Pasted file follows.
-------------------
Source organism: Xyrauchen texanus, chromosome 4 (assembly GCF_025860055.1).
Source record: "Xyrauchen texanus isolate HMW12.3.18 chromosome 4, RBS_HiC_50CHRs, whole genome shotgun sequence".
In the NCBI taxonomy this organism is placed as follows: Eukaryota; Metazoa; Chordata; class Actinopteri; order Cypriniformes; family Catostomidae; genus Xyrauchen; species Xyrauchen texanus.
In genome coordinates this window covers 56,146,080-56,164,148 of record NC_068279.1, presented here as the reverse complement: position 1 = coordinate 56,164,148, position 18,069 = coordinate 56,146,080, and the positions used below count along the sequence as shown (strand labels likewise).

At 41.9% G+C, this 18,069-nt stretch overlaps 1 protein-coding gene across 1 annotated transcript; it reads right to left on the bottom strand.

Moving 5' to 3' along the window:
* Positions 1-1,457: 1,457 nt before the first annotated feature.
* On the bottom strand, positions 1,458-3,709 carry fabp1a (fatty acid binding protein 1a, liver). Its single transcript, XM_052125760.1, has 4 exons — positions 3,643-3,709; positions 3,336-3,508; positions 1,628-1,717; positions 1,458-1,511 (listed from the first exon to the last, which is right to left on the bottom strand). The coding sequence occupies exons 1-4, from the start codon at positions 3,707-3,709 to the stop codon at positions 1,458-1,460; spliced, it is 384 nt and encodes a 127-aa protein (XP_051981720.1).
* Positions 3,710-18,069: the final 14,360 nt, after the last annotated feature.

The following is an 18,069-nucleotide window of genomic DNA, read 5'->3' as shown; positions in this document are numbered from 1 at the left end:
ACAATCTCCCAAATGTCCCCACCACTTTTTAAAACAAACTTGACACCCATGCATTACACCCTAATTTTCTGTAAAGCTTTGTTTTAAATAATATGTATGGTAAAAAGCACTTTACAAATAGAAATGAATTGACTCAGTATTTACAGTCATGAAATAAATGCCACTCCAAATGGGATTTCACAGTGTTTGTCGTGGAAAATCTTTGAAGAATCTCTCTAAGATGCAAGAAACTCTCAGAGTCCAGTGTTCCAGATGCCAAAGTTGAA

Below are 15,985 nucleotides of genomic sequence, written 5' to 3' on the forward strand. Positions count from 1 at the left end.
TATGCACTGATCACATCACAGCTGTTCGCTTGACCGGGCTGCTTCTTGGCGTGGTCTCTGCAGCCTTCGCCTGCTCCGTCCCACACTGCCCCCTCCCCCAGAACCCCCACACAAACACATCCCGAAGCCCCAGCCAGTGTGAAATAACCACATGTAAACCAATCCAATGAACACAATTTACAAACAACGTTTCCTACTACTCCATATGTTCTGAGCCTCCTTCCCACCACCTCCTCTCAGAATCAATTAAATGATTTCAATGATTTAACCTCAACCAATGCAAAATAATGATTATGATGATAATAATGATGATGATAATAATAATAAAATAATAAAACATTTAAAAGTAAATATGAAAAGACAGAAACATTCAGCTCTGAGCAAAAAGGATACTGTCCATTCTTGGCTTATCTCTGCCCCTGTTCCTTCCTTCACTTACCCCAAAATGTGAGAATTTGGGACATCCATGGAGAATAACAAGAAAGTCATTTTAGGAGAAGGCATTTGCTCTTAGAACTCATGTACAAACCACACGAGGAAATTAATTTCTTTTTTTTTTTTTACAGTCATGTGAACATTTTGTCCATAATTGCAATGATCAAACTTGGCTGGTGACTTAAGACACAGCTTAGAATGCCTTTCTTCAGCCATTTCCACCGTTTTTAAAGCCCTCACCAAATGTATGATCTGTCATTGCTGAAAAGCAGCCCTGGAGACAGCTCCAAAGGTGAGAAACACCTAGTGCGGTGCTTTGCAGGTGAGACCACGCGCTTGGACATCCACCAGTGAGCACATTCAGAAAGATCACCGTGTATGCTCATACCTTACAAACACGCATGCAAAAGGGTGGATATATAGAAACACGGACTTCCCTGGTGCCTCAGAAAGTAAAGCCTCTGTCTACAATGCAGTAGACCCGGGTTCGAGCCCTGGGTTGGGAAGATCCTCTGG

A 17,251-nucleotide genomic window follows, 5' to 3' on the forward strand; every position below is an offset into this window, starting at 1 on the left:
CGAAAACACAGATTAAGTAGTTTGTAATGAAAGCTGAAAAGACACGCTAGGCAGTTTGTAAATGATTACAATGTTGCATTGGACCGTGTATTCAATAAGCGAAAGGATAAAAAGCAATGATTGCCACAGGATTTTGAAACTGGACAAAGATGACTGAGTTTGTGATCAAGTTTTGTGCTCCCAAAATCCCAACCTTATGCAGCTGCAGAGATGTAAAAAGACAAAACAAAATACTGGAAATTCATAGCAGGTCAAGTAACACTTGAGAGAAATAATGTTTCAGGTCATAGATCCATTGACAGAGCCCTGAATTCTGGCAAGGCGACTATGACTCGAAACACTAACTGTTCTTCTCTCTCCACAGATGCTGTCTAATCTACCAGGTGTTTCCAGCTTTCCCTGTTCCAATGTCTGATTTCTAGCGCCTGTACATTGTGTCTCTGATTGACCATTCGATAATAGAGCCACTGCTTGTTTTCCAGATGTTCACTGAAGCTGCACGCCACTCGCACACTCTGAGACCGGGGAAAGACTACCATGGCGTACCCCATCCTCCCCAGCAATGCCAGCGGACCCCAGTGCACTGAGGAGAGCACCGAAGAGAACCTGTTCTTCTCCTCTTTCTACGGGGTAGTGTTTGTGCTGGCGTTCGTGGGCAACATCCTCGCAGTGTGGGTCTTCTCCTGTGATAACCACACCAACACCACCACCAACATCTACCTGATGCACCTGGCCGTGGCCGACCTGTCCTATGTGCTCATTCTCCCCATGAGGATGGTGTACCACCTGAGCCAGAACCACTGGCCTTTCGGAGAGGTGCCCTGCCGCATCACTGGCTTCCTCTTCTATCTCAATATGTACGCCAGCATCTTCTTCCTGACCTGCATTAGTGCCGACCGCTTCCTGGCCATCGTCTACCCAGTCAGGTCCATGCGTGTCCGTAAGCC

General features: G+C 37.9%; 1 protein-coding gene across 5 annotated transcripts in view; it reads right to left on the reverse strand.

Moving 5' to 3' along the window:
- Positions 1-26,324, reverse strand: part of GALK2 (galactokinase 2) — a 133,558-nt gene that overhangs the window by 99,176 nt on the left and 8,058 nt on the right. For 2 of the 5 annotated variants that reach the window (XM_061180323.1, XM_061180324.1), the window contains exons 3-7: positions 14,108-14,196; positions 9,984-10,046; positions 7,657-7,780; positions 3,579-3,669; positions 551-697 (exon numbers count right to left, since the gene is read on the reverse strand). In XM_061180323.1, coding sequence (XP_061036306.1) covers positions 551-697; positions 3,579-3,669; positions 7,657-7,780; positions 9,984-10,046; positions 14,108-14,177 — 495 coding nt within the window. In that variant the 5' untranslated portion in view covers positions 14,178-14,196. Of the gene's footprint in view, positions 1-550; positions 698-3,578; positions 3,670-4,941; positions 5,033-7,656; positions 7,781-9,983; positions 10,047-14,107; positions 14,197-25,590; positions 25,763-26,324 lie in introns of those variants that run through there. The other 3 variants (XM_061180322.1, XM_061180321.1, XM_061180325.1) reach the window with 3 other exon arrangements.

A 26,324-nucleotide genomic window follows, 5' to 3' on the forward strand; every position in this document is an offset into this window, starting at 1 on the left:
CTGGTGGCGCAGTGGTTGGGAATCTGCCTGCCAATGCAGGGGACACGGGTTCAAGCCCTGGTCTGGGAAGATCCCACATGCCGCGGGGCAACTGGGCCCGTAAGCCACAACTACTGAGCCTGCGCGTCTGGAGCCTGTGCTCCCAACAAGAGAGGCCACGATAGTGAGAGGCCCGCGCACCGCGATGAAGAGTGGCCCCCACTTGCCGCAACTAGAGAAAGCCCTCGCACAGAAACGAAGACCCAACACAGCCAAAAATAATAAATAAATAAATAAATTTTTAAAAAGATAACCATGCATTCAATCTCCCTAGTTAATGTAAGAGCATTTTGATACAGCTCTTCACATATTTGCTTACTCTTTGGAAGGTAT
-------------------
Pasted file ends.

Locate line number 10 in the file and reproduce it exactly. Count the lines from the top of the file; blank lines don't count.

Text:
The following is an 18,069-nucleotide window of genomic DNA, read 5'->3' as shown; positions in this document are numbered from 1 at the left end: